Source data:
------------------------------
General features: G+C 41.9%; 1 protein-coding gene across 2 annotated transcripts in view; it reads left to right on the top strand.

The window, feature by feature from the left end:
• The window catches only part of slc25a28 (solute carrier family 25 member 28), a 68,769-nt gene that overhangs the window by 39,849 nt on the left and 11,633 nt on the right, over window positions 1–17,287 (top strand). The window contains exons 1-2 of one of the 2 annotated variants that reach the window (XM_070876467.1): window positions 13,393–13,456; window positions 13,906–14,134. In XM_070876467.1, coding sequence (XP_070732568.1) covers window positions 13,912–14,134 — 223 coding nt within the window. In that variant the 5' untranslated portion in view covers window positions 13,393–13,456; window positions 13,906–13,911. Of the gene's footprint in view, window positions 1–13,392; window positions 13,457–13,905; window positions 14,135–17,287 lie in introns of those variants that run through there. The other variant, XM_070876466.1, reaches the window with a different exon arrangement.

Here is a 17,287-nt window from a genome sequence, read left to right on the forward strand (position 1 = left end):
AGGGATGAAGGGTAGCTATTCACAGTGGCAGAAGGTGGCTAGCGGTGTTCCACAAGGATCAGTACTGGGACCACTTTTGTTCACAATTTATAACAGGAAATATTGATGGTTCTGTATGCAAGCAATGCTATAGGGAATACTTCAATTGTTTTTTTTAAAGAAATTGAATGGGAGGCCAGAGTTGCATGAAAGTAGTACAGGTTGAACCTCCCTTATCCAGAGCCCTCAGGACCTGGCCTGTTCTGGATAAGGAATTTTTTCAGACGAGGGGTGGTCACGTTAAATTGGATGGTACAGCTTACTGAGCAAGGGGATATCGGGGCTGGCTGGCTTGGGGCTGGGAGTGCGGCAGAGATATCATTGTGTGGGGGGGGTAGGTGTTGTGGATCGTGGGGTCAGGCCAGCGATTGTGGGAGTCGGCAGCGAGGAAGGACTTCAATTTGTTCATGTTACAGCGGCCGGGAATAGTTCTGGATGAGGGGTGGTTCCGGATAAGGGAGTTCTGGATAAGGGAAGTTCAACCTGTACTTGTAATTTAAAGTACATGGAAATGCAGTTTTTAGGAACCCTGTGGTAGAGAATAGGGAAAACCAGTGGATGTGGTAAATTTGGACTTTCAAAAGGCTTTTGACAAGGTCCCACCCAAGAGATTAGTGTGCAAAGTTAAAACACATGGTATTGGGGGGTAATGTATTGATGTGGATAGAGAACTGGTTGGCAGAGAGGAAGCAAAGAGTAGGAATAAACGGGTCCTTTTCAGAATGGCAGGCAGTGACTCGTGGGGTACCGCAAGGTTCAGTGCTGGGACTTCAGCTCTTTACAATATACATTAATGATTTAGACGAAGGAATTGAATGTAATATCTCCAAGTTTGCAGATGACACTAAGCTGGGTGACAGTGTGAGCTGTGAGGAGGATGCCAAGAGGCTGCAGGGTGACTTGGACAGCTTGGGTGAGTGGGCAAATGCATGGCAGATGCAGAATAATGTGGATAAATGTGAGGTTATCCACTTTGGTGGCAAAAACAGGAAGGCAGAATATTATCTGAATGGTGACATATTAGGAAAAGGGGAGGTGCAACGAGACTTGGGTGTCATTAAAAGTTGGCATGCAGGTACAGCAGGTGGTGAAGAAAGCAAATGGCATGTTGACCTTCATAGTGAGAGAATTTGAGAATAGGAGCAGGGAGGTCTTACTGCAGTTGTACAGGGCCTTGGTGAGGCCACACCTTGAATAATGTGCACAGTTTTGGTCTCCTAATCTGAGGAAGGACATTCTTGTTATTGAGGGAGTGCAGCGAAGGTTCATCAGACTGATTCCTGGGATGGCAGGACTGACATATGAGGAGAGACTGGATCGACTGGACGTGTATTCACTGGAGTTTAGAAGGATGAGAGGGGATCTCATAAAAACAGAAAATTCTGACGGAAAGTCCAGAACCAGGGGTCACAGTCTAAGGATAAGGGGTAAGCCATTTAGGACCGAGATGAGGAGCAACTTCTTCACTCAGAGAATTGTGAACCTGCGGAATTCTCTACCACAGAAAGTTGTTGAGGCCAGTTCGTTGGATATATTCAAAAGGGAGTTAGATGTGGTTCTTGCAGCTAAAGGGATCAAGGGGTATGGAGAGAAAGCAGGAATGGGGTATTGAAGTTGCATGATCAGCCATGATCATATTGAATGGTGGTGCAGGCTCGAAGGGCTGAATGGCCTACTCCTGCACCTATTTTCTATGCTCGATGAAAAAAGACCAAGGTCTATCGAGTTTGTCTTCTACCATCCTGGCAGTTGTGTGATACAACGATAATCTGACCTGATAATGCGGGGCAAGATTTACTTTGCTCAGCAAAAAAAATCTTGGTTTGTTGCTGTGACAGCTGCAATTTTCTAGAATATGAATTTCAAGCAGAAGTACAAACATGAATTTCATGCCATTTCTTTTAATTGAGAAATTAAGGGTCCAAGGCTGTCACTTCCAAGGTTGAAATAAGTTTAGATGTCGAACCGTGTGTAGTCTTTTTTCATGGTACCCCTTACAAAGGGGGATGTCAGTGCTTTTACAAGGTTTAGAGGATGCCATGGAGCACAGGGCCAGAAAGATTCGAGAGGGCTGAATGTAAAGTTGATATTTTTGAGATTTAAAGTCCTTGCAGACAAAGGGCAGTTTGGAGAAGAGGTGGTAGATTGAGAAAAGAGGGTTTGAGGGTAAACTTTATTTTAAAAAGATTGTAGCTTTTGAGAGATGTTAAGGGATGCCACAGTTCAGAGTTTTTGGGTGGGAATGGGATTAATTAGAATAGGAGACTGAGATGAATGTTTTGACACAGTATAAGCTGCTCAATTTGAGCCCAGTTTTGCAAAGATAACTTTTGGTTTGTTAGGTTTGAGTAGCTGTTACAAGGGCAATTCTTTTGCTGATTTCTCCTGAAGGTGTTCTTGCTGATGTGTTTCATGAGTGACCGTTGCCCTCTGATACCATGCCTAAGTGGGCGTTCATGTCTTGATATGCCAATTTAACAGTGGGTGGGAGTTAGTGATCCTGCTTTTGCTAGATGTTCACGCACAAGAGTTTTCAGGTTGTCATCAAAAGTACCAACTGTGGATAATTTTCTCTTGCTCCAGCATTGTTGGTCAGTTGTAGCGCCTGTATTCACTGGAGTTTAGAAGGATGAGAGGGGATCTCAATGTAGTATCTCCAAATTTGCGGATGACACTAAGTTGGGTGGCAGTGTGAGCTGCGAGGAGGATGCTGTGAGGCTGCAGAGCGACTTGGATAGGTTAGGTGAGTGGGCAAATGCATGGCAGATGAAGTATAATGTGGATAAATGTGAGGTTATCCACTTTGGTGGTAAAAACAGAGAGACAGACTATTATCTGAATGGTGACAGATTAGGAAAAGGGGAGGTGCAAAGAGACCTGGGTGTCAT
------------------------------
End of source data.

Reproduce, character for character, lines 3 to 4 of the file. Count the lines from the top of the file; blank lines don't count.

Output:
• The window catches only part of slc25a28 (solute carrier family 25 member 28), a 68,769-nt gene that overhangs the window by 39,849 nt on the left and 11,633 nt on the right, over window positions 1–17,287 (top strand). The window contains exons 1-2 of one of the 2 annotated variants that reach the window (XM_070876467.1): window positions 13,393–13,456; window positions 13,906–14,134. In XM_070876467.1, coding sequence (XP_070732568.1) covers window positions 13,912–14,134 — 223 coding nt within the window. In that variant the 5' untranslated portion in view covers window positions 13,393–13,456; window positions 13,906–13,911. Of the gene's footprint in view, window positions 1–13,392; window positions 13,457–13,905; window positions 14,135–17,287 lie in introns of those variants that run through there. The other variant, XM_070876466.1, reaches the window with a different exon arrangement.

Here is a 17,287-nt window from a genome sequence, read left to right on the forward strand (position 1 = left end):